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See also: tio, tió, tio-, -tio, and ti'o

Contents

GalicianEdit

EtymologyEdit

From Old Portuguese tio, tyo, from Late Latin thius, from Ancient Greek θεῖος (theîos).

NounEdit

tío m (plural tíos, feminine tía, feminine plural tías)

  1. uncle
    O meu tío é o irmán da miña nai ou do meu pai.
    My uncle is my mother’s or father’s brother.
    Synonym: titío
  2. (colloquial) Unknown male person, dude, guy.
    E ese tío gritoume.
    And that guy yelled at me.
  3. mister (title conferred on an adult male)
    Synonym: señor

AntonymsEdit

Derived termsEdit


SpanishEdit

EtymologyEdit

From Late Latin thius, from Ancient Greek θεῖος (theîos). Compare Italian zio, Portuguese tio, Sardinian tiu.

PronunciationEdit

NounEdit

tío m (plural tíos, feminine tía, feminine plural tías)

  1. uncle (the brother of either parent)
    Mi tío es el hermano de mi madre o de mi padre.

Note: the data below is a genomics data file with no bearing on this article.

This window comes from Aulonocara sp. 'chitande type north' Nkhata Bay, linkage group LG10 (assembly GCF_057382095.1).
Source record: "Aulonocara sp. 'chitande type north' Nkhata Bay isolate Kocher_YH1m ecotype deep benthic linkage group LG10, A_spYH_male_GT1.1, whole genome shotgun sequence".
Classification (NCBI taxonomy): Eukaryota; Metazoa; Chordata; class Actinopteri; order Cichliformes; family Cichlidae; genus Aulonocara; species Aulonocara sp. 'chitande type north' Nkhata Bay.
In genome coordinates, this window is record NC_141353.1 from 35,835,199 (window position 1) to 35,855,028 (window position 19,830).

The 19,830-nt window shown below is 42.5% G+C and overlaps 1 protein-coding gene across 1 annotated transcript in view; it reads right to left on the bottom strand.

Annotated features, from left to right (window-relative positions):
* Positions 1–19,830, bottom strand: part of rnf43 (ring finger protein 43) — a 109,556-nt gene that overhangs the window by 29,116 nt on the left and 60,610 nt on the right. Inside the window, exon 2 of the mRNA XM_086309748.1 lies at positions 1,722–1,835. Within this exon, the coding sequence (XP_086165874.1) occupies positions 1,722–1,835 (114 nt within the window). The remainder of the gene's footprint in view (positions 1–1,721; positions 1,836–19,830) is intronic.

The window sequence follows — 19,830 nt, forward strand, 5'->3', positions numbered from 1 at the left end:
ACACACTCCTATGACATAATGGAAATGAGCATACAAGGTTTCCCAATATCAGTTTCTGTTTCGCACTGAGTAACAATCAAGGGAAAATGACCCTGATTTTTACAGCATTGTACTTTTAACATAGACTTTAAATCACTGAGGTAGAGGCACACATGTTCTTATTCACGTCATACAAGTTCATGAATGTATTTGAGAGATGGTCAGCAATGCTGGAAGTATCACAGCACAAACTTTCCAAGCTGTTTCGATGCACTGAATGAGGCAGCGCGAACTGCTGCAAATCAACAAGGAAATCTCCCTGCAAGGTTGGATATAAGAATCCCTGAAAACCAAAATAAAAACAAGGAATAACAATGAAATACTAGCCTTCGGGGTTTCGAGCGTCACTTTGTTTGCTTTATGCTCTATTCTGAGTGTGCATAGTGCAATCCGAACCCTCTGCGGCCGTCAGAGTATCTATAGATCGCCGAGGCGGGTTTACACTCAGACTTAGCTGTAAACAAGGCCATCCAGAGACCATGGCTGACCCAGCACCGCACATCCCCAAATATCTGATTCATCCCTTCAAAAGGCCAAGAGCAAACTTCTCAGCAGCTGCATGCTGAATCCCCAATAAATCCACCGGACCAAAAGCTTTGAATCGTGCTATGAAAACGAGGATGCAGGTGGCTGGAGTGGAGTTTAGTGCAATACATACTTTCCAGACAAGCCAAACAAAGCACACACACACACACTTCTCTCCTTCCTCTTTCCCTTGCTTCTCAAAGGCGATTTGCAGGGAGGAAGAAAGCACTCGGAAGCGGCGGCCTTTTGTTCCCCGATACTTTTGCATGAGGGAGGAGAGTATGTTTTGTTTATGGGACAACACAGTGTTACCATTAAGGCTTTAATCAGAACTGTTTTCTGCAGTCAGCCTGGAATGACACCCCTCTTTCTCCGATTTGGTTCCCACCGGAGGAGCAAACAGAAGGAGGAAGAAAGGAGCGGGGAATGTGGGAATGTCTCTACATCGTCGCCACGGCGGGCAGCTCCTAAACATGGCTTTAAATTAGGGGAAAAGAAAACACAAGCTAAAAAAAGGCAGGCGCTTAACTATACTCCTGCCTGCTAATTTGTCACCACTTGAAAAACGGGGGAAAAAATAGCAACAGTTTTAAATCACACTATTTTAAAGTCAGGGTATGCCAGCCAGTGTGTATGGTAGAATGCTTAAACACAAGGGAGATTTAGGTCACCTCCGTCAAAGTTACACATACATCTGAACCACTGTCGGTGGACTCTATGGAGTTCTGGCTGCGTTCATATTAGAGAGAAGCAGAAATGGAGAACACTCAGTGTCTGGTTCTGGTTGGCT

My uncle is my mother’s or father’s brother.
  2. (colloquial, Spain) unknown or any male person, dude, guy
    Y ese tío me gritó.
    And that guy yelled at me.
    Synonyms: tipo, gallo (Chile)
  3. (colloquial, Spain) friend, mate, pal, man, bro
    Tío, ¿me puedes ayudar por un momento?
    Can you help me for a moment, mate.
    Synonym: cuate (Mexico)
  4. mister (title conferred on an adult male)
    Synonym: señor

Usage notesEdit

The noun tío is like several other Spanish nouns with a human referent. The masculine forms are used when the referent is known to be male, a group of males, a group of mixed or unknown gender, or an individual of unknown or unspecified gender. The feminine forms are used if the referent is known to be female or a group of females.

AntonymsEdit

Derived termsEdit

Further readingEdit